(All photographs courtesy of Dee Cheng)
After a great deal of kicking and screaming, I ended up giving in and allowing a group of friends to drag me to San Francisco this past weekend for Pride in the big gay city. I’ve only known this group for a very short time, and given my recent less than stellar emotional state, I wasn’t quite sure exactly how the weekend would go. Reflecting on it, I have to say that overall I’m glad I went. And to all my new friends, thanks for letting me join you.
Until this summer, I had never attended Pride. Well, with the exception of the sort-of-Pride my friend Michael and I accidentally stumbled upon while walking the waterfront in Louisville, Kentucky about four or five years ago. That was a strange place, and I don’t really count it (just try to imagine a gay get together in Kentucky… can you?).
I kicked off this year by deciding randomly to hit a club in Long Beach during their Pride. It was… decent. Typical club scene with booze and dancing. I just needed to get out of the house. But I had a good time and ended up running into some friends. However, it did not instill in me the desire to venture out the following day for the parade or other events. I wish I had, though, just so I’d have some sort of reference point to judge by.
A few weekends later, Los Angeles held their Pride within a section of West Hollywood. I wasn’t completely sure I wanted to attend, but again, I needed to get out of the house so decided to make a go of it. That Saturday night I hit one of the lesbian parties at Haute, met up with a few friends, then spent a short time at The Abbey before heading home for the night. Like LB, typical club scene with booze and dancing. Except one of the gogo dancers was a little enamored with me and in an attempt to possibly be cute, put her finger up my nose (FYI, chica, not cute). Sunday was another lesbian party followed by a little walking around. An okay time but nothing too exciting or moving.
San Francisco was a game changer. I don’t know if it has anything to do with the weekend dovetailing on the elation of a same-sex marriage win in New York or if the so-called gay mecca just knows how to treat Family. Either way, Long Beach and Los Angeles don’t even hold a candle to San Francisco Pride.
On Friday evening we rolled into the city in our big group, checked into our rooms, and prepped for the night out. The guys went somewhere by themselves (I have no idea where… somewhere jam packed with men I suspect), and our lesbian posse walked the few blocks to Les Beaux & Flourish’s Pride Friday. I have to say there was nothing too extraordinary about this event other than the sheer volume of drunk women dancing, and my alcohol addled brain remembers the most exciting(?) moments as when I helped a guy gain confidence to use the urinal in front of a huge crowd of gay ladies waiting to pee and when I randomly became overly emotional (fuck you Katy Perry… and alcohol) and burst into sobbing tears in front of everyone. Good times.
Saturday was where things began to pick up. After a nice sleep in, I met up with everyone else in the early afternoon for lunch followed by a short Muni ride to Dolores Park where throngs of people (mostly women) were hanging out with old friends, making new ones, watching performers, and waiting for the 19th Annual Dyke March.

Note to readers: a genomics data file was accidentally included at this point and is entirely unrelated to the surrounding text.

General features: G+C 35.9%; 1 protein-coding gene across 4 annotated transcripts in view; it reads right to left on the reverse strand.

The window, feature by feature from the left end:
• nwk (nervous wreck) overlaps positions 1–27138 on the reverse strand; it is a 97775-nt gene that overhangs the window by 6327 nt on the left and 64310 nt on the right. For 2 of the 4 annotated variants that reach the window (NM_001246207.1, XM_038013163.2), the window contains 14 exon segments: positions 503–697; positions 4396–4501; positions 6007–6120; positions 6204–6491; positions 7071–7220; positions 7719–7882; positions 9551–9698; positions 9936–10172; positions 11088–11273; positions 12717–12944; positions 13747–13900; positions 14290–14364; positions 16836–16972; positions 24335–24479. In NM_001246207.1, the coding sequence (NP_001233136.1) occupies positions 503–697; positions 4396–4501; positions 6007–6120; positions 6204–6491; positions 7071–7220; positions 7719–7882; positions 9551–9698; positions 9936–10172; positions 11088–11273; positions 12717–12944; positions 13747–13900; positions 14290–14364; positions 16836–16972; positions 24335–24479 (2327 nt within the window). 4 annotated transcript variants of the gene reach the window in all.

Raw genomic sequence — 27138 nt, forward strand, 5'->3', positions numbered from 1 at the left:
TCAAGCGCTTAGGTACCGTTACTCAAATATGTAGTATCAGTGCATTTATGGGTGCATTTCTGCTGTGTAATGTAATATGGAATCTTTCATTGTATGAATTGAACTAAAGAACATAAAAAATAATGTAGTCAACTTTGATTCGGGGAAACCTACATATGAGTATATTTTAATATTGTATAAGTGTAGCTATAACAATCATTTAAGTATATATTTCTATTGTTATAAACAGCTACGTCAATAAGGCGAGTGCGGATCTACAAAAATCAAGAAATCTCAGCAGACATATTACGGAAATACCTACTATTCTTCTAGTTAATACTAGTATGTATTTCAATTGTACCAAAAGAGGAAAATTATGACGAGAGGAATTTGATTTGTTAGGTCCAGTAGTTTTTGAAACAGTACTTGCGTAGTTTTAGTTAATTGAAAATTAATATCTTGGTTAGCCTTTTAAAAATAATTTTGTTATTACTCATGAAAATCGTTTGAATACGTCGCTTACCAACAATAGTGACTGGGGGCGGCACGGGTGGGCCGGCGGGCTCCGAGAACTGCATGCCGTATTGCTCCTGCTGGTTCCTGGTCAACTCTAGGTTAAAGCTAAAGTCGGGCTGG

I was a little taken aback by the number of people there. Large crowds tend to make me extremely nervous, and while I was a little hesitant at first, I very quickly was able to settle back and just absorb it all. In Los Angeles, I feel like there’s a sort of homogeneity within the LGBT community. There isn’t a lot of branching out beyond a handful of molds. What I experienced that day in Dolores Park, though, was an eclectic mix of nearly every type of human I could imagine all co-mingling across the green lawn. When the sense of unease vanished, I felt an unexpected sense of belonging within my community, a community of misfits and individuals. As the hordes of women filtered out of the park and took to the streets to march, I felt proud and like I was a part of something bigger than myself. It’s a feeling I hope stays with me always.
Perhaps I was still floating on the vibe from earlier in the day, but that night out at another club didn’t feel as superficial as nights of drinking and dancing generally do. When I danced with different women, it seemed more about enjoying each other’s company rather than hoping to hook up. When the professional dancers stepped in to hype up the crowd, it seemed more about creating a sense of unity than serving as objects of our sexual desire. Of course, I could have been the only person there who felt this way about things, and I could be becoming delusional as my youth ticks away. But for me, what I felt was real.
Our weekend rounded out with Sunday’s Pride parade and the celebration in San Francisco’s Civic Center. There were men and women, gay and straight, old and young, single people and families… even clothed and naked folks. In the simple moments of walking through the crowd and standing back just to people watch, I felt like I’d come home. I’ve never felt this way during any other trip to the bay area, and I attribute a lot of it to the festivities going on. However, if I’d packed more than a few tank tops and a single jacket for the chilly weather, it would have been difficult to drag me back south.
One friend commented that amongst the extreme diversity and proud displays of self we saw that weekend, she somehow felt less gay. I had the exact opposite reaction. I felt part of a community, a sense of camaraderie, and relevance. I haven’t shied away from my identity since childhood, but somehow I found a way to embrace myself even more. To San Francisco Pride 2011, I thank you for helping me find that.